Computer program recognizes peoples' sketches better than people do

Sketch-a-Net knows the difference between drawings of seagulls and flamingos, among other things(Credit: Queen Mary University of London)

Doing a web search for an item that you remember seeing can be difficult, if you don't know what that thing is called and you don't have a picture of it. If only you could just draw a rough sketch of what you saw on a touchscreen, and use that as your search criteria. Well, you soon may be able to, thanks to the new Sketch-a-Net computer program.

Developed by a team at Queen Mary University of London, Sketch-a-Net is an example of a deep neural network. This means that it mimics the human brain, utilizing machine learning algorithms to build upon what it already knows every time it performs a new task.

So far, the program has been able to correctly identify the subject of peoples' touchscreen sketches with an accuracy rate of 74.9 percent – by contrast, human test subjects haven't done quite as well, managing 73.1 percent. Interestingly, part of its success comes from keeping track of the order in which the lines of each sketch are drawn.

The difference becomes more apparent when it comes to picking up on defining details in sketches. When it came to differentiating between drawings depicting the similar subjects "seagull," "flying bird", "standing bird" and "pigeon," for example, Sketch-a-Net was correct 42.5 percent of the time, compared to the 24.8 scored by humans.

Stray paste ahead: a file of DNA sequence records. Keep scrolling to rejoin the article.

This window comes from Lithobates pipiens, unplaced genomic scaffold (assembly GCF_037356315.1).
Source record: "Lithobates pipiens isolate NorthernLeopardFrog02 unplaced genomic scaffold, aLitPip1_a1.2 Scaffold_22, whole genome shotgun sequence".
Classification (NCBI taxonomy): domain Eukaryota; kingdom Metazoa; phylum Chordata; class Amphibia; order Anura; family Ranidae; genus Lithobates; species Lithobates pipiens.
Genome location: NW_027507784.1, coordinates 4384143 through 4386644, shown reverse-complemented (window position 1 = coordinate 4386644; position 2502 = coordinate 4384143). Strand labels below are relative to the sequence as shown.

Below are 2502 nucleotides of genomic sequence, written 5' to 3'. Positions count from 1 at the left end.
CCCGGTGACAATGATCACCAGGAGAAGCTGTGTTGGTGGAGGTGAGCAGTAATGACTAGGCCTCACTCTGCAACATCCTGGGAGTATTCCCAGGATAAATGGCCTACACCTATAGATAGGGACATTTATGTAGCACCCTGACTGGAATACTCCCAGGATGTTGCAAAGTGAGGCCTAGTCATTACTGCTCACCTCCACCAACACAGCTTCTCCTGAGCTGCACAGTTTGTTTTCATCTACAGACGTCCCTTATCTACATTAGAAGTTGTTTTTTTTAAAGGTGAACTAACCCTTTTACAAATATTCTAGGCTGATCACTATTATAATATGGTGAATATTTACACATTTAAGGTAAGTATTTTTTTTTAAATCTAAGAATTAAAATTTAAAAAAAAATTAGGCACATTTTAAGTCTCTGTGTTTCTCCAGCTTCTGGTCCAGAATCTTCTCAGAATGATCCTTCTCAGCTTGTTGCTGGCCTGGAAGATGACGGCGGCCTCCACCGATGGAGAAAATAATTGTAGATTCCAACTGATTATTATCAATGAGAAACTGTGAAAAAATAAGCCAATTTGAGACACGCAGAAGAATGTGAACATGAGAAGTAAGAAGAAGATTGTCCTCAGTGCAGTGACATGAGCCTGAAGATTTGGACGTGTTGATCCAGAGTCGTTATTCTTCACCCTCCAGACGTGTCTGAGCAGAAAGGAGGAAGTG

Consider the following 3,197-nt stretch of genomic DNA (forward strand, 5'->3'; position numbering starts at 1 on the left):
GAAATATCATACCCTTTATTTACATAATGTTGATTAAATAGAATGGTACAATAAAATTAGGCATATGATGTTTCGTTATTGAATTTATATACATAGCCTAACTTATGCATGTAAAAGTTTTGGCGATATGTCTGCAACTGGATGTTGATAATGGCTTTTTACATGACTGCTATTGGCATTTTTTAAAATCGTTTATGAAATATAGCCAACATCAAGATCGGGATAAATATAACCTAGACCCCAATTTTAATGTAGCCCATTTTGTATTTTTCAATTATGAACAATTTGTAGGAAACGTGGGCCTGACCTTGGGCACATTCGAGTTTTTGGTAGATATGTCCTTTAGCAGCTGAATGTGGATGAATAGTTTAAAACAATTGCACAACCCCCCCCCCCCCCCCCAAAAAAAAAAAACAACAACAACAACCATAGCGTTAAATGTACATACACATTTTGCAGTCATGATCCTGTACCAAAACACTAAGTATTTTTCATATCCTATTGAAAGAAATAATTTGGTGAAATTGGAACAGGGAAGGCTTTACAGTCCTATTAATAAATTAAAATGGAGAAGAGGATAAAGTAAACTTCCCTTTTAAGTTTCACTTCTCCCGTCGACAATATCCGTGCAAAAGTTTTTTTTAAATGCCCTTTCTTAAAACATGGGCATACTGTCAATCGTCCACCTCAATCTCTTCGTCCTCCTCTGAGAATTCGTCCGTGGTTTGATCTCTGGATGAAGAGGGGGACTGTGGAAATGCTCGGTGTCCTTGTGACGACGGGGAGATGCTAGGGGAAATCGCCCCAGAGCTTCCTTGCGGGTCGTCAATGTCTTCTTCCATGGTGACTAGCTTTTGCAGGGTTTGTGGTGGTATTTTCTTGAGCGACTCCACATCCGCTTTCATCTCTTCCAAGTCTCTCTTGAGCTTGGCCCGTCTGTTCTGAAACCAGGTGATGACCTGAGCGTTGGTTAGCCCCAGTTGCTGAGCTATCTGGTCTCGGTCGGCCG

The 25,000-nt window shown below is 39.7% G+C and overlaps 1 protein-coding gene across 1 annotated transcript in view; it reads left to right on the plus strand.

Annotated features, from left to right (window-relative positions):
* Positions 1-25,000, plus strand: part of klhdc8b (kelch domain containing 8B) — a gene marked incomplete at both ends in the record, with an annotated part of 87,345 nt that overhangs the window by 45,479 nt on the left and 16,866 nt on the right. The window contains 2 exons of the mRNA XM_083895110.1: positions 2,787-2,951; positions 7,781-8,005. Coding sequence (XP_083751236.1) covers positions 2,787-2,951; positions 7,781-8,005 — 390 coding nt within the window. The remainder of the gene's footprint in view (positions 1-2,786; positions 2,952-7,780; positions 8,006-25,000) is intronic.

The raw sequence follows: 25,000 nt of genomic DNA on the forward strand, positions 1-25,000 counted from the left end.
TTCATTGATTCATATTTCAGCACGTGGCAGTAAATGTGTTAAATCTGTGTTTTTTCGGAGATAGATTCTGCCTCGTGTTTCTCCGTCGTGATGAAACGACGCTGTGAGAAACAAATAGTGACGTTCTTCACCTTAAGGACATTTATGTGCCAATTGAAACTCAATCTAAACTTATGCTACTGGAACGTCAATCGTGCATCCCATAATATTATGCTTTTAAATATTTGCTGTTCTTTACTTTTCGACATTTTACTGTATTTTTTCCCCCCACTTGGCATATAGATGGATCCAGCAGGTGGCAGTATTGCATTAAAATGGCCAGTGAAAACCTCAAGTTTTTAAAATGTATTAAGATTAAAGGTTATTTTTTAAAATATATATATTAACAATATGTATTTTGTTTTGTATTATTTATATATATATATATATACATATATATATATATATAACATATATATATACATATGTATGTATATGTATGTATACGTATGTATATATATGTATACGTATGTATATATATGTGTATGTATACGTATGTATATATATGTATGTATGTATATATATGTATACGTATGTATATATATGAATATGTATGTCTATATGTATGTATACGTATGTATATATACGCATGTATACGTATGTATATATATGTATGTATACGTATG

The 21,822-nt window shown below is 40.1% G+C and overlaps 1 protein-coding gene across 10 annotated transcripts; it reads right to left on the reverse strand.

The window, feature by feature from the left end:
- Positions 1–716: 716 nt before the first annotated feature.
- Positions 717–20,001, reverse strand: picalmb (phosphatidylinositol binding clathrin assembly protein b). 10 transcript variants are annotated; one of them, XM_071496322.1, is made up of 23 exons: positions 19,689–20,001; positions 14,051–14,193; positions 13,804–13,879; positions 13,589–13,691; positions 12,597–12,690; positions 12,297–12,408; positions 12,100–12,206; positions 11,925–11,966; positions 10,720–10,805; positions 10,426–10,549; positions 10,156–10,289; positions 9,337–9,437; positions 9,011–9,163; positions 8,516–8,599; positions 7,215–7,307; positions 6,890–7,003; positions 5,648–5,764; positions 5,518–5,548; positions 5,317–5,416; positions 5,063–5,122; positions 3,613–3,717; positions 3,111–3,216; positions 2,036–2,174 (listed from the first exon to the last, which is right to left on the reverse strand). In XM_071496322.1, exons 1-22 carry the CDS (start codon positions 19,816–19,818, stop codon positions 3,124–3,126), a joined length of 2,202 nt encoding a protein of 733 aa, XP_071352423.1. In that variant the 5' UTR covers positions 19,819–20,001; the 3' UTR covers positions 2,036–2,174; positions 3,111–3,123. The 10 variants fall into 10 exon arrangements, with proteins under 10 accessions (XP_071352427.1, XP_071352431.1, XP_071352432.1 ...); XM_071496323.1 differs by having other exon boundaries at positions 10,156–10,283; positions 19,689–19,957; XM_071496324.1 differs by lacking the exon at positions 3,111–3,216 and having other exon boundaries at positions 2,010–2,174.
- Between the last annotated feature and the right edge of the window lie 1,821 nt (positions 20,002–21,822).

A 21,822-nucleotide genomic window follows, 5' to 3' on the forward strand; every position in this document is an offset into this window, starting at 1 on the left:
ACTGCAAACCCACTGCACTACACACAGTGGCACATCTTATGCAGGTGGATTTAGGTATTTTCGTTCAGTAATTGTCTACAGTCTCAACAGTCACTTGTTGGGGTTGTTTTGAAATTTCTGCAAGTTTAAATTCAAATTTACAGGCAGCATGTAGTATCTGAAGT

It is hoped that the technology will ultimately allow people to perform searches simply by drawing pictures of what they're looking for, plus it could be used to match police sketches to existing mugshots, and to enhance scientists' understanding of visual perception.

"It’s exciting that our computer program can solve the task even better than humans can," says Dr. Timothy Hospedales, co-author of the study. "Sketches are an interesting area to study because they have been used since prehistoric times for communication and now, with the increase in use of touchscreens, they are becoming a much more common communication tool again."

Scientists at Brown University and Carnegie Mellon University have been developing similar systems.

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